We have many options when it comes to shopping for groceries, you can visit your local supermarket, farmers market or independent retailer, you can buy direct from the farmer or from delivery box schemes as well as shop online via supermarket websites and other online grocery and food retailers. It’s probably never been as easy nor have we ever had so much choice. However with all new technologies we have to make our lives easier such as online shopping, it seems that according to research 78% of UK shoppers still not sold on online grocery shopping.
Investigating how people feel about online food and grocery delivery services, My Voucher Codes surveyed a cross section of people in the UK. They found that 78% stated they preferred to do their grocery shopping instore, compared to 20% who liked to shop online only and then 2% who do both. In additional figures also suggest a year-on-year increase in the number of people who do their main food shopping online, up to 11% in 2015 from only 6% in 2011.
So it seems although we have had online food shopping for a number of years now, people still aren’t sold on the idea but it is getting more and more popular. This is probably because we are getting more and more choice on what we buy and where we shop. Also as people look for effective ways to save money and time, I think we will see it growing in popularity. You can read more of the research on Talk Business Magazine.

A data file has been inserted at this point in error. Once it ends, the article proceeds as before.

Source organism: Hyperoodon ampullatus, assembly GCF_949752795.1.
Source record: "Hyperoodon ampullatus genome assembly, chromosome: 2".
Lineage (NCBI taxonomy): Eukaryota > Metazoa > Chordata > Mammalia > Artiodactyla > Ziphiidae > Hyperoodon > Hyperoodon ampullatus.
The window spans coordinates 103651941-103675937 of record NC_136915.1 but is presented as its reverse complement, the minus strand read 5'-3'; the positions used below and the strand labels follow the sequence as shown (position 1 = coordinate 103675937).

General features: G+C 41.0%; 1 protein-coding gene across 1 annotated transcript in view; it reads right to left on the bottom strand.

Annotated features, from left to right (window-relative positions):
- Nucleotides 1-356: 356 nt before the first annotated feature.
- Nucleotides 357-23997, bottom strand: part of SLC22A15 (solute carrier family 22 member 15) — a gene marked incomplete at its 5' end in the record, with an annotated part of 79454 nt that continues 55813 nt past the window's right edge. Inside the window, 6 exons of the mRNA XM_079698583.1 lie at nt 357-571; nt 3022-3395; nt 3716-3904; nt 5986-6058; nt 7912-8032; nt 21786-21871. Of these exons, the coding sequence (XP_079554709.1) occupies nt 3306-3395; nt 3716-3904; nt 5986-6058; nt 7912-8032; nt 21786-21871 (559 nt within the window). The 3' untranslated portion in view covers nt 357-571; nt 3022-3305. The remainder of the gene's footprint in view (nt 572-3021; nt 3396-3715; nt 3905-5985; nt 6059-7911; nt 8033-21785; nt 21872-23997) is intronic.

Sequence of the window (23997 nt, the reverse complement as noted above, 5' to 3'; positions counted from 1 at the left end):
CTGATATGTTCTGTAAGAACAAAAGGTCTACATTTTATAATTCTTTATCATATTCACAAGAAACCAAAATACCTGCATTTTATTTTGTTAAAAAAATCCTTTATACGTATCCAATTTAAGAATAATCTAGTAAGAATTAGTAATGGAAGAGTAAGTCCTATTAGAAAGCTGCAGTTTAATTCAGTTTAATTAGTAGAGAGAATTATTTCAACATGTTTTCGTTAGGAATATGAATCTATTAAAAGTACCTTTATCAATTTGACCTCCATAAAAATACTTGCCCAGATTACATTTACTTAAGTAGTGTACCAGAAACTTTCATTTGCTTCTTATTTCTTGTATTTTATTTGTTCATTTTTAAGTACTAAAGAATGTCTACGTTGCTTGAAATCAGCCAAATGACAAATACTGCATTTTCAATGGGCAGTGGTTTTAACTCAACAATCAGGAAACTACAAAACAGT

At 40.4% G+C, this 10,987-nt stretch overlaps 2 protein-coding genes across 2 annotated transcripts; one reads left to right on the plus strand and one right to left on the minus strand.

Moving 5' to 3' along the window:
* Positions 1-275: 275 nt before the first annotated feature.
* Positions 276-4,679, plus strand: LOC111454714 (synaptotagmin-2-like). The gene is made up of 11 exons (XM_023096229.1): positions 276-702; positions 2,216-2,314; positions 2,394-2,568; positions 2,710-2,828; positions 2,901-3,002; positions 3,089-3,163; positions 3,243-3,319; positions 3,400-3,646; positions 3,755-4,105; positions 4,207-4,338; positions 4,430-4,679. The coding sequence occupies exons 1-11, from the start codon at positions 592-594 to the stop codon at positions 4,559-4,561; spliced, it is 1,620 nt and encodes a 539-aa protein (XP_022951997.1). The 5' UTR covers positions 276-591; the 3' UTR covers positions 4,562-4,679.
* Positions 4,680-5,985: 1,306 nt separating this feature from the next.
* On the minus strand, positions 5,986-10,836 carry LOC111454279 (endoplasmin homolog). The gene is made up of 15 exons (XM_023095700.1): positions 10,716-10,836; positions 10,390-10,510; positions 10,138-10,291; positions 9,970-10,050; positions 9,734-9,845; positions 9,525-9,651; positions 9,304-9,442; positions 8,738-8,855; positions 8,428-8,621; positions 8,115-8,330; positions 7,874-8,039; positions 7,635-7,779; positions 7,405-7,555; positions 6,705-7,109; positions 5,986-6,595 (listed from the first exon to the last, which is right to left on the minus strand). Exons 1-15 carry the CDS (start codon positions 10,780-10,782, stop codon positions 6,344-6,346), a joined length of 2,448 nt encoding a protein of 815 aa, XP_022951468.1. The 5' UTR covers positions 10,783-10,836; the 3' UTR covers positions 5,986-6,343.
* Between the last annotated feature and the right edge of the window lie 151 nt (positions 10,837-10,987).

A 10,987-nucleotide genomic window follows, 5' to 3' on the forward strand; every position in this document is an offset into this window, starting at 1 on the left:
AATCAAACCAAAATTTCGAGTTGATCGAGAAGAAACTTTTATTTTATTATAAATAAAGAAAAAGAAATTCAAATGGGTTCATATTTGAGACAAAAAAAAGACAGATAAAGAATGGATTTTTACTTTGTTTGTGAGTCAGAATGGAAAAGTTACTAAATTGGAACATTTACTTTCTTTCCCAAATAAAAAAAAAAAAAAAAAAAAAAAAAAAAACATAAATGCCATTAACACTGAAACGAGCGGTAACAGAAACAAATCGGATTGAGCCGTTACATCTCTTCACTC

Along with the usual supermarkets offering online food ordering and delivery services, smaller delivery services such as Riverford, Abel & Cole and Hello Fresh, have found a place in the market. In addition Amazon also offers grocery deliveries and over the next year they will be launching fresh food deliveries that should be included in special offers like those the following link: https://www.raise.com/coupons/amazon. Soon we really will have a wide choice at where we can shop, rather than the big supermarket chains.
The research looked at currently what the most popular grocery delivery services are:
- Asda – 30%
- Amazon – 25%
- Sainsbury’s – 22%
- Morrisons – 13%
- Tesco – 9%
- Waitrose – 8%
- Ocado – 7%
- Iceland – 2%
I think over the next few years we will see this change significantly because it was also recently announced that Google will be launching fresh grocery deliveries to parts of San Francisco and Los Angeles. This will be part of Google Express, which partners with retailers in some U.S. cities to deliver goods to consumers within hours of an order. And with smaller retailers getting in the mix and even local farmers I’m sure we will see a shift in our food buying habits.